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PloS one

Investigation of occult hepatitis B virus infection in anti-hbc positive patients from a liver clinic.


PMID 25763579

Abstract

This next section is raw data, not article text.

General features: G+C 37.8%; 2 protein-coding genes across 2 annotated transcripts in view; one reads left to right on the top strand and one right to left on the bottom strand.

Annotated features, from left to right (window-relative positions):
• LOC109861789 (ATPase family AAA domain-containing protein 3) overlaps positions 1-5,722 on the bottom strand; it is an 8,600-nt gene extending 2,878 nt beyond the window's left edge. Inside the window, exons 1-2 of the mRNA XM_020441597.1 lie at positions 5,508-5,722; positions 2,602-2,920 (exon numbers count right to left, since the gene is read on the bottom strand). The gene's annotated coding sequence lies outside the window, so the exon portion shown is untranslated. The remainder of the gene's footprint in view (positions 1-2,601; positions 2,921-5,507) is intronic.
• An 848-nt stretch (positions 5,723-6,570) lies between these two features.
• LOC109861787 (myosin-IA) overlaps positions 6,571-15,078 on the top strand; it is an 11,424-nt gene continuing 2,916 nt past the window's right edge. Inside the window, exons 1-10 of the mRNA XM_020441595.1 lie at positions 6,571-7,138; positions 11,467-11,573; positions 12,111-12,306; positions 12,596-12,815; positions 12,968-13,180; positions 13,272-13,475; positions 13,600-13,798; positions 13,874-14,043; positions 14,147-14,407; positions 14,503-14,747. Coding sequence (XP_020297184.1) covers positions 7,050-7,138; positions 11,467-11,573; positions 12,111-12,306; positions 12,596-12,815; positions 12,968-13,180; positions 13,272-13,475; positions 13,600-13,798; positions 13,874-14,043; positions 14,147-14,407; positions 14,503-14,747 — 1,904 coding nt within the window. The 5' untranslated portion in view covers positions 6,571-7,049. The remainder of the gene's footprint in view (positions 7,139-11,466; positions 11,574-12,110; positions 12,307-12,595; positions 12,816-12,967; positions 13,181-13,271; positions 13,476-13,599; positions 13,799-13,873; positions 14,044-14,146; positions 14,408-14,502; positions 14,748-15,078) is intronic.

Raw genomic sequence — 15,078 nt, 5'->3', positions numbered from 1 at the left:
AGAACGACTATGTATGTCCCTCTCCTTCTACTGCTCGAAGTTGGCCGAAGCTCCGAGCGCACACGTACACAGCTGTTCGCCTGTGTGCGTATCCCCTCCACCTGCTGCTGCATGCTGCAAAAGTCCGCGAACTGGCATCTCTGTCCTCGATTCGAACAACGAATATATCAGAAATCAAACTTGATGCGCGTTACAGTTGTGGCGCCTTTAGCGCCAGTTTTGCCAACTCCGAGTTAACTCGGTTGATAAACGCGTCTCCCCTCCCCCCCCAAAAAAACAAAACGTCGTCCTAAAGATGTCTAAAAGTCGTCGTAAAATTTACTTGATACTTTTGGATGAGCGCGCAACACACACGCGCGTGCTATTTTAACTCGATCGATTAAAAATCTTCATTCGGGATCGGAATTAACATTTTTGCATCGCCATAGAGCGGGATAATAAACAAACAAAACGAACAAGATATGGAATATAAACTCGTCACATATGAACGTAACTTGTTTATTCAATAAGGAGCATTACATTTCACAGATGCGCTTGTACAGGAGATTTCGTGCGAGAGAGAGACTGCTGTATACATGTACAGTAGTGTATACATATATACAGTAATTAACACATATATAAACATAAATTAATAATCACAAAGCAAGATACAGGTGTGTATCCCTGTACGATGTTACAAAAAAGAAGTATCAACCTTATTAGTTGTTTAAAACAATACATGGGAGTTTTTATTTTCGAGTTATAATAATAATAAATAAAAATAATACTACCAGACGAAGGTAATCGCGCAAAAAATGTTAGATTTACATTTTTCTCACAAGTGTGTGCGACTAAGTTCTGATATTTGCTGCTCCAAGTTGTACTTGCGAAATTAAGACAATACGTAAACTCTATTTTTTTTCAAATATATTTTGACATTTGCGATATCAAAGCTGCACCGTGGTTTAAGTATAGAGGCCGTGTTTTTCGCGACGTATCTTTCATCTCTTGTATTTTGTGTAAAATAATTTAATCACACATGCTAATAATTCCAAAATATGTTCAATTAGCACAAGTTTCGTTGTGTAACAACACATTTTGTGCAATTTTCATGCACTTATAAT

Occult hepatitis B infection (OBI) is manifested by presence of very low levels (<200IU/mL) of Hepatitis B viral DNA (HBV DNA) in the blood and the liver while exhibiting undetectable HBV surface antigen (HBsAg). The molecular mechanisms underlying this occurrence are still not completely understood. This study investigated the prevalence of OBI in a high-risk Australian population and compared the HBV S gene sequences of our cohort with reference sequences. Serum from HBV DNA positive, HBsAg negative, and hepatitis B core antibody (anti-HBc) positive patients (study cohort) were obtained from samples tested at SEALS Serology Laboratory using the Abbott Architect, as part of screening and diagnostic testing. From a total of 228,108 samples reviewed, 1,451 patients were tested for all three OBI markers. Only 10 patients (0.69%) out of the 1,451 patients were found to fit the selection criteria for OBI. Sequence analysis of the HBV S gene from 5 suspected OBI infected patients showed increased sequence variability in the 'a' epitope of the major hydrophilic region compared to reference sequences. In addition, a total of eight consistent nucleotide substitutions resulting in seven amino acid changes were observed, and three patients had truncated S gene sequence. These mutations appeared to be stable and may result in alterations in HBsAg conformation. These may negatively impact the affinity of hepatitis B surface antibody (anti-HBs) and may explain the false negative results in serological HBV diagnosis. These changes may also enable the virus to persist in the liver by evading immune surveillance. Further studies on a bigger cohort are required to determine whether these amino acid variations have been acquired in the process of immune escape and serve as markers of OBI.